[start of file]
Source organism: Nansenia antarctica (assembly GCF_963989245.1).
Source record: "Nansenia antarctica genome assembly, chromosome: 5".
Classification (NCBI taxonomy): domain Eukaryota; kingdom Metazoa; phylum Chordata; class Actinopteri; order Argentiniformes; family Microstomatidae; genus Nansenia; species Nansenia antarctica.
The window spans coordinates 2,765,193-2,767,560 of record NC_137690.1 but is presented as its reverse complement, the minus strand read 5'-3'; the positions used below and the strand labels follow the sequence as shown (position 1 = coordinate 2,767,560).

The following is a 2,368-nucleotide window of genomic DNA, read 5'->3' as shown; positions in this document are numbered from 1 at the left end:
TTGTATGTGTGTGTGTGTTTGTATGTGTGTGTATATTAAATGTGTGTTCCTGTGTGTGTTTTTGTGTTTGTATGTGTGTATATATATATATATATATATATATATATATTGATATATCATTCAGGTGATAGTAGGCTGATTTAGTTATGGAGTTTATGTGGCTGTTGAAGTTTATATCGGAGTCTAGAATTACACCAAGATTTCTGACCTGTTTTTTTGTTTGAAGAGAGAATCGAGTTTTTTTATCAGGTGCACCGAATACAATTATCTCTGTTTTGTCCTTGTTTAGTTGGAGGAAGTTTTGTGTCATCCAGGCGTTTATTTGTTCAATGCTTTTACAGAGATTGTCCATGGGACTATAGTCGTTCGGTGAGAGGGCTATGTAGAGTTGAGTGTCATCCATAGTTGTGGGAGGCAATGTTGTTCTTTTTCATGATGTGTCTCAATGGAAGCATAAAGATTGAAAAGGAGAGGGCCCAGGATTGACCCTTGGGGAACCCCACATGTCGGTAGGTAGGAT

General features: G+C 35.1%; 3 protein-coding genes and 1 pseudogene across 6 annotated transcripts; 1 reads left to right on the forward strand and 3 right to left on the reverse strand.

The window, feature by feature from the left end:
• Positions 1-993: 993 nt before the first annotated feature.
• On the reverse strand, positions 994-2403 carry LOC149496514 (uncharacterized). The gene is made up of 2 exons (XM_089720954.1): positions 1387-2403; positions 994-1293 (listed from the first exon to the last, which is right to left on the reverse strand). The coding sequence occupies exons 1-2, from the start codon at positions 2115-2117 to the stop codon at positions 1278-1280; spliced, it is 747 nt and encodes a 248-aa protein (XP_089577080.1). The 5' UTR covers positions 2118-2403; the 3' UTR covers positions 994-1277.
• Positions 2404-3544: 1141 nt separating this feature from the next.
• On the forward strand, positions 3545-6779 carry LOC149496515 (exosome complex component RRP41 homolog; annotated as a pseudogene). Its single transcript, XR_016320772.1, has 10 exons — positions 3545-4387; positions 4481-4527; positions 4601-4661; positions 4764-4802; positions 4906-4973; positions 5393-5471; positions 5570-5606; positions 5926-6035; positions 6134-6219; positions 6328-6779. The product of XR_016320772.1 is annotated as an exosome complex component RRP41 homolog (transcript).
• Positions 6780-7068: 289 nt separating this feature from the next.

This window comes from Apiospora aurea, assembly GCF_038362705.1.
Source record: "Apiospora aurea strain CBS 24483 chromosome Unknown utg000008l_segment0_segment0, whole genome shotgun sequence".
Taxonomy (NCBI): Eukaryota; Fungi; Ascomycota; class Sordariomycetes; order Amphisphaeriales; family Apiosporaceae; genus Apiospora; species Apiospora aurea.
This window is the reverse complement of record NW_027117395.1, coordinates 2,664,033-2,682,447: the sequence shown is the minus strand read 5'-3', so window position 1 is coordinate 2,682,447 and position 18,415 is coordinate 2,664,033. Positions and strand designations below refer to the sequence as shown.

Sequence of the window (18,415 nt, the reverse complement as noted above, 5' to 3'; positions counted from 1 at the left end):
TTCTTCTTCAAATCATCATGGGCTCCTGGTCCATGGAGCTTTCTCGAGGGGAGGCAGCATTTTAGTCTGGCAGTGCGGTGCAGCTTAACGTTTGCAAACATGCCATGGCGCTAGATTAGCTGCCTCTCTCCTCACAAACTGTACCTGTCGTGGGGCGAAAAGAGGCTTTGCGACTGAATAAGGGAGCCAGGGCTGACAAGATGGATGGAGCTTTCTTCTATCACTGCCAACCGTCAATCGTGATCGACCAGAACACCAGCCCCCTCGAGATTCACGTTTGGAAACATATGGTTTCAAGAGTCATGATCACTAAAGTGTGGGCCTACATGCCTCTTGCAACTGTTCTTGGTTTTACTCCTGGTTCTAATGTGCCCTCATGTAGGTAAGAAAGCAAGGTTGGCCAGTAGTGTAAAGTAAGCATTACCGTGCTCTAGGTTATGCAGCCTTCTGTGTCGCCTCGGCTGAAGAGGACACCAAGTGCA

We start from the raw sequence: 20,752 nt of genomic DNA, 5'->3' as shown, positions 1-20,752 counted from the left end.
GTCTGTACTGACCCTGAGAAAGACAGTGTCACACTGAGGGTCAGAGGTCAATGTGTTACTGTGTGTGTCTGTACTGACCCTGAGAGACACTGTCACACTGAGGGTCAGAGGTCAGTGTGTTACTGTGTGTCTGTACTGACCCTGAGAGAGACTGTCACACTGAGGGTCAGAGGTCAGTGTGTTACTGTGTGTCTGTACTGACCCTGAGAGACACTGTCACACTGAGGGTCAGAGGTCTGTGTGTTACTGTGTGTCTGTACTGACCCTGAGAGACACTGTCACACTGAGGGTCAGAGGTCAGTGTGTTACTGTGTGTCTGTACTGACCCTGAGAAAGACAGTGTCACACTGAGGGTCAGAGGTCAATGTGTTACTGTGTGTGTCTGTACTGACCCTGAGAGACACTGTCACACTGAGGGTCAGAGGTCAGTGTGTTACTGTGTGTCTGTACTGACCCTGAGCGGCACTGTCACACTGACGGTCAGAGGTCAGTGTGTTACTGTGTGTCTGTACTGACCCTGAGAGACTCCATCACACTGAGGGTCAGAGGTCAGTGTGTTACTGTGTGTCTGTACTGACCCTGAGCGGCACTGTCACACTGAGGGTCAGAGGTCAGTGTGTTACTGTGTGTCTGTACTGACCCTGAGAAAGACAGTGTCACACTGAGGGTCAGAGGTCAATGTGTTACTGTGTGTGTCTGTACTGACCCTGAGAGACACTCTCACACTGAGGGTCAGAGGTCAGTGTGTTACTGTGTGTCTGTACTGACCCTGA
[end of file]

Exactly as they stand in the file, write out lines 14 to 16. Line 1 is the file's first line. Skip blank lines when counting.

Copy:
This window comes from Apiospora aurea, assembly GCF_038362705.1.
Source record: "Apiospora aurea strain CBS 24483 chromosome Unknown utg000008l_segment0_segment0, whole genome shotgun sequence".
Taxonomy (NCBI): Eukaryota; Fungi; Ascomycota; class Sordariomycetes; order Amphisphaeriales; family Apiosporaceae; genus Apiospora; species Apiospora aurea.